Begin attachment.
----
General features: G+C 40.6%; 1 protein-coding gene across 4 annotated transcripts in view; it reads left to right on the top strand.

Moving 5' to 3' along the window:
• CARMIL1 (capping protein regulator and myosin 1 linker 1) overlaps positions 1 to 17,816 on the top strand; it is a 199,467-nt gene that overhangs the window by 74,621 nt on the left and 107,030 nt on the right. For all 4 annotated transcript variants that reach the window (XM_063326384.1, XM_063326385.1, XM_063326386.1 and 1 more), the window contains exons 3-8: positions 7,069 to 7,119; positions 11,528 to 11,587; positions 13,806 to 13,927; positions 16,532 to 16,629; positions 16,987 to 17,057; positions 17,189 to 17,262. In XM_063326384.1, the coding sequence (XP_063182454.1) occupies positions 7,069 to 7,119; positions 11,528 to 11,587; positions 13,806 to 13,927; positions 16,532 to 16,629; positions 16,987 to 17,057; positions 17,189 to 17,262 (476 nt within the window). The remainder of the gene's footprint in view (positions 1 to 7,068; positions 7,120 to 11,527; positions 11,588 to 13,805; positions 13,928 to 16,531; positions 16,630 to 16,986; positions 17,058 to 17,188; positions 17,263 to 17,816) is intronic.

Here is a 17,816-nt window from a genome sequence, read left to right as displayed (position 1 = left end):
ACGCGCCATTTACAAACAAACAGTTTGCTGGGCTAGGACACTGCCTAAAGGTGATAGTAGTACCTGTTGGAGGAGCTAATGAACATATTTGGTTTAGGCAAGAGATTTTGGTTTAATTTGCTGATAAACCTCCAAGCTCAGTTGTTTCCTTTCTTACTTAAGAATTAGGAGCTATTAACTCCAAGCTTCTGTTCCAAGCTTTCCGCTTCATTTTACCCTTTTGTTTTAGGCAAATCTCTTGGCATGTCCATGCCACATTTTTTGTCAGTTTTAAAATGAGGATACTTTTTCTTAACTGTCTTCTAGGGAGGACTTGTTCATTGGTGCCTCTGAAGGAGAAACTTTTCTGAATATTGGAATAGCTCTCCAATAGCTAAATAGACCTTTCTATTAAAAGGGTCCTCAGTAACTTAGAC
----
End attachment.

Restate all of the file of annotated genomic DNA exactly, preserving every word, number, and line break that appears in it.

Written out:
General features: G+C 40.6%; 1 protein-coding gene across 4 annotated transcripts in view; it reads left to right on the top strand.

Moving 5' to 3' along the window:
• CARMIL1 (capping protein regulator and myosin 1 linker 1) overlaps positions 1 to 17,816 on the top strand; it is a 199,467-nt gene that overhangs the window by 74,621 nt on the left and 107,030 nt on the right. For all 4 annotated transcript variants that reach the window (XM_063326384.1, XM_063326385.1, XM_063326386.1 and 1 more), the window contains exons 3-8: positions 7,069 to 7,119; positions 11,528 to 11,587; positions 13,806 to 13,927; positions 16,532 to 16,629; positions 16,987 to 17,057; positions 17,189 to 17,262. In XM_063326384.1, the coding sequence (XP_063182454.1) occupies positions 7,069 to 7,119; positions 11,528 to 11,587; positions 13,806 to 13,927; positions 16,532 to 16,629; positions 16,987 to 17,057; positions 17,189 to 17,262 (476 nt within the window). The remainder of the gene's footprint in view (positions 1 to 7,068; positions 7,120 to 11,527; positions 11,588 to 13,805; positions 13,928 to 16,531; positions 16,630 to 16,986; positions 17,058 to 17,188; positions 17,263 to 17,816) is intronic.

Here is a 17,816-nt window from a genome sequence, read left to right as displayed (position 1 = left end):
ACGCGCCATTTACAAACAAACAGTTTGCTGGGCTAGGACACTGCCTAAAGGTGATAGTAGTACCTGTTGGAGGAGCTAATGAACATATTTGGTTTAGGCAAGAGATTTTGGTTTAATTTGCTGATAAACCTCCAAGCTCAGTTGTTTCCTTTCTTACTTAAGAATTAGGAGCTATTAACTCCAAGCTTCTGTTCCAAGCTTTCCGCTTCATTTTACCCTTTTGTTTTAGGCAAATCTCTTGGCATGTCCATGCCACATTTTTTGTCAGTTTTAAAATGAGGATACTTTTTCTTAACTGTCTTCTAGGGAGGACTTGTTCATTGGTGCCTCTGAAGGAGAAACTTTTCTGAATATTGGAATAGCTCTCCAATAGCTAAATAGACCTTTCTATTAAAAGGGTCCTCAGTAACTTAGAC